Benjamin Moore predicts a pastel palette for 2013

| by Teena Hammond
Benjamin Moore predicts a pastel palette for 2013

Sounds like some delicious decisions are in store for anyone updating their interior home decor, with Benjamin Moore predicting Lemon Sorbet as the 2013 paint color of the year.

Overall, the 2013 paint color palette is shifting from super saturated, strong hues to softer, lighter pastel shades.

Sonu Mathew, ASID, IIDA and Benjamin Moore's senior interior designer and her fellow color experts annually forecast upcoming color trends to help guide homeowners, interior designers and anyone who's thinking of taking on a decorating project that might add a new coat of paint to a wall. In singling out Lemon Sorbet for 2013, Mathew noted that, "It's the perfect partner for the emerging palette of freshened, polished pastels thatpromise to be favorites in the coming year. Additionally, it's the ideal transition color as we move from the more vibrant spectrum and mid-to-deep tone hues that we've been experiencing in home furnishings and fashions."

According to Mathew, yellow has always represented a sense of optimism, "and as the world seems to be gradually turning the corner on recessionary times, this whispery tint of the color is timely and evocative of the uptick. As for the move to pastels, they convey innocence and typically have a calming influence."

The 18 other trend colors that Benjamin Moore is serving up for 2013 and their suggested combinations include:

  • Combination #1 — Teacup Rose 2170-50, Spring Dust 2150-40 and Baja Dunes 997
  • Combination #2 — Lemon Ice 2024-70, Simply White OC-117 and Camouflage 2143-40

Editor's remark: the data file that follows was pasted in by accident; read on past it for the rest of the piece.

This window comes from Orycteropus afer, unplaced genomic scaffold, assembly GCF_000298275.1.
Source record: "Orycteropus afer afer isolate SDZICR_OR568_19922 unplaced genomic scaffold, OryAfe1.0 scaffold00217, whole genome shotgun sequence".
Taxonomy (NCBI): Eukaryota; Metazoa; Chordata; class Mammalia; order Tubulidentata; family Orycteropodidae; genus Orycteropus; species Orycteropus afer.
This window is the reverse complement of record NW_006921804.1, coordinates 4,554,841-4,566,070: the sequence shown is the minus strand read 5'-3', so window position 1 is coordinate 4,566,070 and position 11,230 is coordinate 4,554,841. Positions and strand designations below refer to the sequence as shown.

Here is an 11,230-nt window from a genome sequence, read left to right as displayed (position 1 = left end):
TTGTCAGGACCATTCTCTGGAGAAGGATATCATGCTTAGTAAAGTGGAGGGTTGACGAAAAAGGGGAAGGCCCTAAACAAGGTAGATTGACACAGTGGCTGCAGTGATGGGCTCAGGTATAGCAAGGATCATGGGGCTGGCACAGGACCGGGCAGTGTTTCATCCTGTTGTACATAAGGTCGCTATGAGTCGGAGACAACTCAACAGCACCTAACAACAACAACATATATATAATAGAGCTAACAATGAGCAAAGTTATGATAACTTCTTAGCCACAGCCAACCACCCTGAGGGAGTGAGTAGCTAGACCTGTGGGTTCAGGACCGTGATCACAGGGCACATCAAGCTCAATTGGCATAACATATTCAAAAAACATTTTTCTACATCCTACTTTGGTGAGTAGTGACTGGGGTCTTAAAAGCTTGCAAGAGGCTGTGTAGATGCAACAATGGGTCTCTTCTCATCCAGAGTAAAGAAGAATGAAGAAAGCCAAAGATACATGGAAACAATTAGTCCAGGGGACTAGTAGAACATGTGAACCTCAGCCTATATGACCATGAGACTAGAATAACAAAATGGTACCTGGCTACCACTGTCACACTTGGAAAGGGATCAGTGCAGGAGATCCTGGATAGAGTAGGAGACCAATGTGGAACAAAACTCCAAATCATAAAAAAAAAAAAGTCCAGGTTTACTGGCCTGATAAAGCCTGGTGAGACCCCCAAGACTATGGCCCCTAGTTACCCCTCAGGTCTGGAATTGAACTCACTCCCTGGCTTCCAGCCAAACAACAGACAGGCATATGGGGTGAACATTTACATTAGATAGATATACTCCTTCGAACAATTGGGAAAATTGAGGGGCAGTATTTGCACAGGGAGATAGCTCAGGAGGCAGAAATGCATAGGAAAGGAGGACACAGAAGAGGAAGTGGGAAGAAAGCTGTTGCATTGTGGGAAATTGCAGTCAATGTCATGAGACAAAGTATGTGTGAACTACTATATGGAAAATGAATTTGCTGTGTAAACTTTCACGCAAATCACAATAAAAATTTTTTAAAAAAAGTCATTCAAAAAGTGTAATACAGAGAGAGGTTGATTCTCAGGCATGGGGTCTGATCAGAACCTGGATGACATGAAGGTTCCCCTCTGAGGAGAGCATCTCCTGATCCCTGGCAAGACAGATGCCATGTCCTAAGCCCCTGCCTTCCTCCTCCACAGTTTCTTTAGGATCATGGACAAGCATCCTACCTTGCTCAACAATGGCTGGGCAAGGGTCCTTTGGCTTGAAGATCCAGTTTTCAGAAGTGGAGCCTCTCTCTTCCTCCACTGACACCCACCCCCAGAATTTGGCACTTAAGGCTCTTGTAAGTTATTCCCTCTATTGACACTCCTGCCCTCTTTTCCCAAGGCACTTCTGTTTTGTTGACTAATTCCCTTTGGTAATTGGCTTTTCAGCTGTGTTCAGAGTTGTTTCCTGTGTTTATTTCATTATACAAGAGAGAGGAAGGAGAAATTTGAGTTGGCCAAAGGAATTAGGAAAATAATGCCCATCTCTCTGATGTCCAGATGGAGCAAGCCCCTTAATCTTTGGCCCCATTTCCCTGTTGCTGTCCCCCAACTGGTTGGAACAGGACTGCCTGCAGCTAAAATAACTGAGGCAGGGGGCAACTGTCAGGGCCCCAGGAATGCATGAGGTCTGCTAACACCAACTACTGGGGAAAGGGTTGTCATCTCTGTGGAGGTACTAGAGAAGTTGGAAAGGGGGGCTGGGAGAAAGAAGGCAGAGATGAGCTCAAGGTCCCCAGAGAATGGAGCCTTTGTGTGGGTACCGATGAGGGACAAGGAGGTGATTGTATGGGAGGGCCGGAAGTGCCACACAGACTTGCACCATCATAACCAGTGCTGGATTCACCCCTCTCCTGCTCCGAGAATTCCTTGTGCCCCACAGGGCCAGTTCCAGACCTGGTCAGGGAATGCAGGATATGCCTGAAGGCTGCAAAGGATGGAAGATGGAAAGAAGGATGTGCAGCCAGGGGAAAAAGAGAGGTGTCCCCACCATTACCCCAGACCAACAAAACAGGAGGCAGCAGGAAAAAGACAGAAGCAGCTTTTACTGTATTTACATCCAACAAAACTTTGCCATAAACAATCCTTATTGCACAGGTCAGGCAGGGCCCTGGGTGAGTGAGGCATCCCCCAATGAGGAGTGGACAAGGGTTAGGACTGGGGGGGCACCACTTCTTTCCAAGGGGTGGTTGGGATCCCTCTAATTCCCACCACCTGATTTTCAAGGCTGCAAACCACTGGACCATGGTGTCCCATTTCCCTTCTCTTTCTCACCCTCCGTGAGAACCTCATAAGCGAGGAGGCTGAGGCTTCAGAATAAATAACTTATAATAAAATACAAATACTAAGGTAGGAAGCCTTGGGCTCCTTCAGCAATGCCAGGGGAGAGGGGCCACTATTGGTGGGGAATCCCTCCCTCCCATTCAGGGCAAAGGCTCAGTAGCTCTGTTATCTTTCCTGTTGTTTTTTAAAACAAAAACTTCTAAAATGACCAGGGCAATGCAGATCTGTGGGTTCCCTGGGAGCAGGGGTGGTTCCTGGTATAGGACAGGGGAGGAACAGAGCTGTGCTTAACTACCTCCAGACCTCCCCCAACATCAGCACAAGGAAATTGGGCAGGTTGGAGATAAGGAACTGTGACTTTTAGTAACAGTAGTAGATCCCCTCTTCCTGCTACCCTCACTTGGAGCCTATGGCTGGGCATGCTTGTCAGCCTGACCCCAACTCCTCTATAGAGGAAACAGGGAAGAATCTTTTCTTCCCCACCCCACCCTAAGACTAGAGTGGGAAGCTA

• Combination #3 — Antiguan Sky 2040-60, Sweet Innocence 2125-50 and Dark Mustard 2161-30
  • Combination #4 — Peachy Keen 2014-40, Dark Linen 2147-60 and Thundercloud Gray 2124-40
  • Combination #5 — Pink Raspberry 2075-40, Blue Ice 821 and Dakota Woods Green 2139-40
  • Combination #6 — Juneau Spring 2041-40, Woodland White 463 and Polar Sky 1674

"We want to help take the guesswork out of color selection," Mathew said. "So, in proposing these combinations we're letting consumers know they can confidently choose any one color for a single or all walls, then use another for the ceiling and another for trims, moldings, and other accents."

Mathew said the main goal in providing an annual color forecast is to help inspire and fuel the imagination of individuals as they take on home decorating and painting projects. "This is meant to be a starting point in their color selection process."

Read about low and no-VOC paint.


Topics: Paint | Low VOC and No VOC



Teena Hammond
Teena Hammond has published more than 2,000 articles in People and W magazines, Women's Wear Daily, and in dozens of newspapers and books. She also wrote a home improvement, remodeling and decor column that ran in Gannett newspapers nationwide. She's interested in all things green and would love to hear from you with your story ideas.

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